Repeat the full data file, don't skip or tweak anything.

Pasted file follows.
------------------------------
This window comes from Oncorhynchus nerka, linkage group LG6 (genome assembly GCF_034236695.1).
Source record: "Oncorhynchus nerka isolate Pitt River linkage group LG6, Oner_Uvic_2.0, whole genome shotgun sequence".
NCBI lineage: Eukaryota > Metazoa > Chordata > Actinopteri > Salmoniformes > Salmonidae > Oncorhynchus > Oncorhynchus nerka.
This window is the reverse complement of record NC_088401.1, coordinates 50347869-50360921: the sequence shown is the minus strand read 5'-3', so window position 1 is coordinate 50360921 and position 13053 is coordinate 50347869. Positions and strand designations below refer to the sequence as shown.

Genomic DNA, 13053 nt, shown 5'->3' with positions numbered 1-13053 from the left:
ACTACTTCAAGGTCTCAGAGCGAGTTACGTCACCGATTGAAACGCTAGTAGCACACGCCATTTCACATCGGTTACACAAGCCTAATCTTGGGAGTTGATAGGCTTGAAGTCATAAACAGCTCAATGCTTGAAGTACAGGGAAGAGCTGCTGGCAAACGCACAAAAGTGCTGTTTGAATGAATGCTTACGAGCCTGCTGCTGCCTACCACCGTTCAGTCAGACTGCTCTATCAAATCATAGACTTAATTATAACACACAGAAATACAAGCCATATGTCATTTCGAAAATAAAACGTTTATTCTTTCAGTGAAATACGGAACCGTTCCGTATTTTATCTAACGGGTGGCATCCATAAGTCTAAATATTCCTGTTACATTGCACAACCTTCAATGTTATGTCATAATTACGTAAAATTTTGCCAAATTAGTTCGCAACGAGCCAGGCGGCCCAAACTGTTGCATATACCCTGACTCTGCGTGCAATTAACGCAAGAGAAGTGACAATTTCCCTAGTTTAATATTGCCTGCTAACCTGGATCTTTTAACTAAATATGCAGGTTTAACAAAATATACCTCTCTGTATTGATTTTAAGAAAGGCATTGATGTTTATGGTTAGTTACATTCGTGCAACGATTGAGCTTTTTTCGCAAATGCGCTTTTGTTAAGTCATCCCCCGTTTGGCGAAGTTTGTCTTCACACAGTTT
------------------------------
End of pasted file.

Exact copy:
This window comes from Oncorhynchus nerka, linkage group LG6 (genome assembly GCF_034236695.1).
Source record: "Oncorhynchus nerka isolate Pitt River linkage group LG6, Oner_Uvic_2.0, whole genome shotgun sequence".
NCBI lineage: Eukaryota > Metazoa > Chordata > Actinopteri > Salmoniformes > Salmonidae > Oncorhynchus > Oncorhynchus nerka.
This window is the reverse complement of record NC_088401.1, coordinates 50347869-50360921: the sequence shown is the minus strand read 5'-3', so window position 1 is coordinate 50360921 and position 13053 is coordinate 50347869. Positions and strand designations below refer to the sequence as shown.

Genomic DNA, 13053 nt, shown 5'->3' with positions numbered 1-13053 from the left:
ACTACTTCAAGGTCTCAGAGCGAGTTACGTCACCGATTGAAACGCTAGTAGCACACGCCATTTCACATCGGTTACACAAGCCTAATCTTGGGAGTTGATAGGCTTGAAGTCATAAACAGCTCAATGCTTGAAGTACAGGGAAGAGCTGCTGGCAAACGCACAAAAGTGCTGTTTGAATGAATGCTTACGAGCCTGCTGCTGCCTACCACCGTTCAGTCAGACTGCTCTATCAAATCATAGACTTAATTATAACACACAGAAATACAAGCCATATGTCATTTCGAAAATAAAACGTTTATTCTTTCAGTGAAATACGGAACCGTTCCGTATTTTATCTAACGGGTGGCATCCATAAGTCTAAATATTCCTGTTACATTGCACAACCTTCAATGTTATGTCATAATTACGTAAAATTTTGCCAAATTAGTTCGCAACGAGCCAGGCGGCCCAAACTGTTGCATATACCCTGACTCTGCGTGCAATTAACGCAAGAGAAGTGACAATTTCCCTAGTTTAATATTGCCTGCTAACCTGGATCTTTTAACTAAATATGCAGGTTTAACAAAATATACCTCTCTGTATTGATTTTAAGAAAGGCATTGATGTTTATGGTTAGTTACATTCGTGCAACGATTGAGCTTTTTTCGCAAATGCGCTTTTGTTAAGTCATCCCCCGTTTGGCGAAGTTTGTCTTCACACAGTTT